"more pro-labor news than a year of the L.A. Times"


L.A. Labor News * Editor: Jim Smith * Sept. 12, 1995 * #9



* Sweeney-Donahue debate.

* Health care workers mobilize.

* Frontier strikers win big in court.

* TEAM Act - Grave threat to labor.

* Labor radio on the air.

* Labor day march.

* World Wide Web.

* Detroit scabs from L.A.



Copyright 1995 L.A. Labor News. To reach L.A. Labor News:

FAX: 310/399-7352 * Voice: 310/399-8685

E-mail: LALabor@aol.com

Postal: P.O. Box 644, Venice, CA 90294

Sept. 12, 1995 * #9




Newly elected AFL-CIO President Tom Donahue and challenger John Sweeney squared off, August 24, in front of 400 California labor leaders, of whom only a few were eligible voters.

Neither candidate landed heavy blows although Sweeney was clearly the crowd favorite. All reporters polled in an informal survey after the debate called it a draw.

The candidates both claimed victory. A New Voice press release proclaimed "Sweeney rouses debate crowd with straight talk on change."

The contrary was true, said the AFL-CIO president's release, "Donahue shines in AFL-CIO presidential debate. Before pro-Sweeney audience, he bests rival in first match-up."

Both candidates stressed their commitment to organizing, diversity and a strong stand against union-busting.

Sweeney attacked Donahue's program as an imitation of his own and dubbed it, "change-lite."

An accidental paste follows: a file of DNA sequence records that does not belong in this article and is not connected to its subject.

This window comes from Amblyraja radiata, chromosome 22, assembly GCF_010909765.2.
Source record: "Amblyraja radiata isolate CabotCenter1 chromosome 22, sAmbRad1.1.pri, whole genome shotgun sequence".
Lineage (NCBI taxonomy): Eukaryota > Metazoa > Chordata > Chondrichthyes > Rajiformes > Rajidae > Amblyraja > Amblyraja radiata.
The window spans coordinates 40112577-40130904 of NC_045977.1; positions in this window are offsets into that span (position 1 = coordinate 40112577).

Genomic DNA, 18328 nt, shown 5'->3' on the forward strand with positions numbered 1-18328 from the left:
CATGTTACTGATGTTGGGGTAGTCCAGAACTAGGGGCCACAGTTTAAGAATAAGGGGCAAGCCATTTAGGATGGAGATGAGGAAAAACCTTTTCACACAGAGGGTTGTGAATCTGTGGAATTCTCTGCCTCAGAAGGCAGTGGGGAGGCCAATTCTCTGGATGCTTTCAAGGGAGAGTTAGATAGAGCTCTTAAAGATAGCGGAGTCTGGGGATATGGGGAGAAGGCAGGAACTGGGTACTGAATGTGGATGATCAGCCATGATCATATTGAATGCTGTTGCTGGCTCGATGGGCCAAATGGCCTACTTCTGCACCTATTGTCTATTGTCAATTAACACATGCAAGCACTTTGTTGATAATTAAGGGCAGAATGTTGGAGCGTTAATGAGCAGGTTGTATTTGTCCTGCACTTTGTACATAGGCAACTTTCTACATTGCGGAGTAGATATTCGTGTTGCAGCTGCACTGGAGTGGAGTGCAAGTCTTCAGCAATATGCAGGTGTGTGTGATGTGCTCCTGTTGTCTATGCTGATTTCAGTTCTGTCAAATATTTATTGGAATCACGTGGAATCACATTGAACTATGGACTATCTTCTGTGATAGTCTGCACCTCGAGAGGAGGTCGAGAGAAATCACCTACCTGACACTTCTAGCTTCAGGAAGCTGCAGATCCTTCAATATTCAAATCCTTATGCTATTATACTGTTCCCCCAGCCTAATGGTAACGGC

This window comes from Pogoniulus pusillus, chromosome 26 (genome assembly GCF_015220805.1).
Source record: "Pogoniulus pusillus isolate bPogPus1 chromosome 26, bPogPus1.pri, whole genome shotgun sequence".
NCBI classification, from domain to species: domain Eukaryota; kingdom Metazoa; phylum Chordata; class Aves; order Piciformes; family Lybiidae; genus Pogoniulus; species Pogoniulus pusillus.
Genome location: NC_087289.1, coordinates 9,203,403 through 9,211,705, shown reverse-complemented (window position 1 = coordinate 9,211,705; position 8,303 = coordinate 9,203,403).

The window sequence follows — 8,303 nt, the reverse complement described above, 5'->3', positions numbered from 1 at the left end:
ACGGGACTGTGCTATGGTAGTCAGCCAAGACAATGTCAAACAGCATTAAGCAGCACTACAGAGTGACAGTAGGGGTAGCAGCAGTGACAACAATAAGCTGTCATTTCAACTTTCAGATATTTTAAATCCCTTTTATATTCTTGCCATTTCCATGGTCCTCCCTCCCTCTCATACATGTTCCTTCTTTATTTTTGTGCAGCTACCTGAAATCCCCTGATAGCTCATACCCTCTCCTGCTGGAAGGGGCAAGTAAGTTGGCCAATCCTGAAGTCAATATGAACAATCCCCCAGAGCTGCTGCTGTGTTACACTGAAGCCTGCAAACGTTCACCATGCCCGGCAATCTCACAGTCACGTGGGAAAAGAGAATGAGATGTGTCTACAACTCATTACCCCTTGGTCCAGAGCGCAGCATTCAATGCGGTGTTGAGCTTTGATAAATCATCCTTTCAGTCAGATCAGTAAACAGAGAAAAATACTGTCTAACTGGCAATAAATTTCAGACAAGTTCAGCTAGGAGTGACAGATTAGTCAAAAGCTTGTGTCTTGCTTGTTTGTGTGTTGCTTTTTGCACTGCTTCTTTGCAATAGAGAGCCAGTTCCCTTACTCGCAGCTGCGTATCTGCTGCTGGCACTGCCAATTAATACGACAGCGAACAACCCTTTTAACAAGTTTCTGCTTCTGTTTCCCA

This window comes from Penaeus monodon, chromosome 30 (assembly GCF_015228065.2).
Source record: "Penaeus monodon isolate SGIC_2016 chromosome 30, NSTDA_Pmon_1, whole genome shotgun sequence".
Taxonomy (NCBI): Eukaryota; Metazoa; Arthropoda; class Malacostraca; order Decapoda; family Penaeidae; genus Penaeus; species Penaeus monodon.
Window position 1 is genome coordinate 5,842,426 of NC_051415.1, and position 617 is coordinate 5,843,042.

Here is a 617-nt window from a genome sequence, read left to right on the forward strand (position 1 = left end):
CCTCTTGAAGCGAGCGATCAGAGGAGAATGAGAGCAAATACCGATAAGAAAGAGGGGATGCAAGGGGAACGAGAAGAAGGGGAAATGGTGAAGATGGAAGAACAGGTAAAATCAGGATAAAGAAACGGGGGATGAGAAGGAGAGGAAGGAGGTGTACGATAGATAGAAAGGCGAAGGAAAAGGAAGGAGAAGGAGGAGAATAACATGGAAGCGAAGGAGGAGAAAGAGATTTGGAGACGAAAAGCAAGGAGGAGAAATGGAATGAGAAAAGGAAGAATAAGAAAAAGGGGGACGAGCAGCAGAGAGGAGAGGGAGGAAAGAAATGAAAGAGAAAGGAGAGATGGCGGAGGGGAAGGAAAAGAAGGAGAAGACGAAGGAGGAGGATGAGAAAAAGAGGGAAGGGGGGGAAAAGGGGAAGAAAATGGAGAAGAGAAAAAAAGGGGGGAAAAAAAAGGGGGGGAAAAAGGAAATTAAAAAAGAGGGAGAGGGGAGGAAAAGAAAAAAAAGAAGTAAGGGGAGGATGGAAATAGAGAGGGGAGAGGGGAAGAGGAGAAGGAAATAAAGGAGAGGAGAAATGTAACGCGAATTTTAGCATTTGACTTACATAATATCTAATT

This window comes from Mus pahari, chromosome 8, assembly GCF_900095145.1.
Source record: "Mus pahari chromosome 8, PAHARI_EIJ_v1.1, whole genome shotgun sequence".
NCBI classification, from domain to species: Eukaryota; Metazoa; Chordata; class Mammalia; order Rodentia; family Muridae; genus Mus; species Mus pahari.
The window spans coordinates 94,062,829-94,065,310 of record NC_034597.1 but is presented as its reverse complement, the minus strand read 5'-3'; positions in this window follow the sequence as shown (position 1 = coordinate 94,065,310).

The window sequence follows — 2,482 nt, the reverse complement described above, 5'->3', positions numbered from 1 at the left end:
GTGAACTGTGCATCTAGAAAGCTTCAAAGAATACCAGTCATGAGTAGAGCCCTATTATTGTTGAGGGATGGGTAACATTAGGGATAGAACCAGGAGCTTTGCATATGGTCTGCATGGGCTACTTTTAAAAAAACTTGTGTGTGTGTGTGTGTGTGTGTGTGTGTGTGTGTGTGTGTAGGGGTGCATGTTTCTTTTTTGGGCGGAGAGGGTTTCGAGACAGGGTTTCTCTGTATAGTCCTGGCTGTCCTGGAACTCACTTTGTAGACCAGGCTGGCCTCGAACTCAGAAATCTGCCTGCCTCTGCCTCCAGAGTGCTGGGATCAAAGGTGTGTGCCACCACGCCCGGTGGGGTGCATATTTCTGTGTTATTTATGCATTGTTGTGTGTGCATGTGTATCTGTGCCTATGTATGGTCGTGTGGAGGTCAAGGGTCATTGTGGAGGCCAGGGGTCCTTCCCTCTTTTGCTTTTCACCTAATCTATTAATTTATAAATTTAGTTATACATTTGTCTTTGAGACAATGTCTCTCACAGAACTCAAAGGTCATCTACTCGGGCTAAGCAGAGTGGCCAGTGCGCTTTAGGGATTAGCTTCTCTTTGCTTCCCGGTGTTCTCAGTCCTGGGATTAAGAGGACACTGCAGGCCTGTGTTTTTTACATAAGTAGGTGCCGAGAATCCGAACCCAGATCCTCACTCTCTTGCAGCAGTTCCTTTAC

Sweeney stressed his own experience, saying, "I know what's it like to impose a trusteeship on one of the biggest and most prestigious unions."

Donahue responded that he was "John Sweeney's hand-picked candidate." Until last May, Sweeney and other insurgents had been urging Donahue to replace Lane Kirkland.

It was announced at the debate that the San Diego-Imperial Counties Labor Council had voted to endorse the Sweeney, Rich Trumka, Linda Chavez-Thompson slate.

The United Farm Workers endorsed Sweeney's team, Sept. 4."As a personal and trusted friend of our founder, Cesar Chavez, he (Sweeney) was at our side in many critical times when Cesar and the UFW needed his help," said UFW President Arturo Rodriguez.




Some 700 members of the California Nurses Association from throughout the state joined with 300 other health care workers from the U.S. and Canada, Aug. 18-19, for an international health care unity conference.

The conference was followed on August 20 by a health care march across Golden Gate Bridge which attracted 10,000, according to CNN.

The San Francisco conference and march brought together three of the nation's most progressive and active unions, CNA, SEIU Local 250 and 1199 of New York.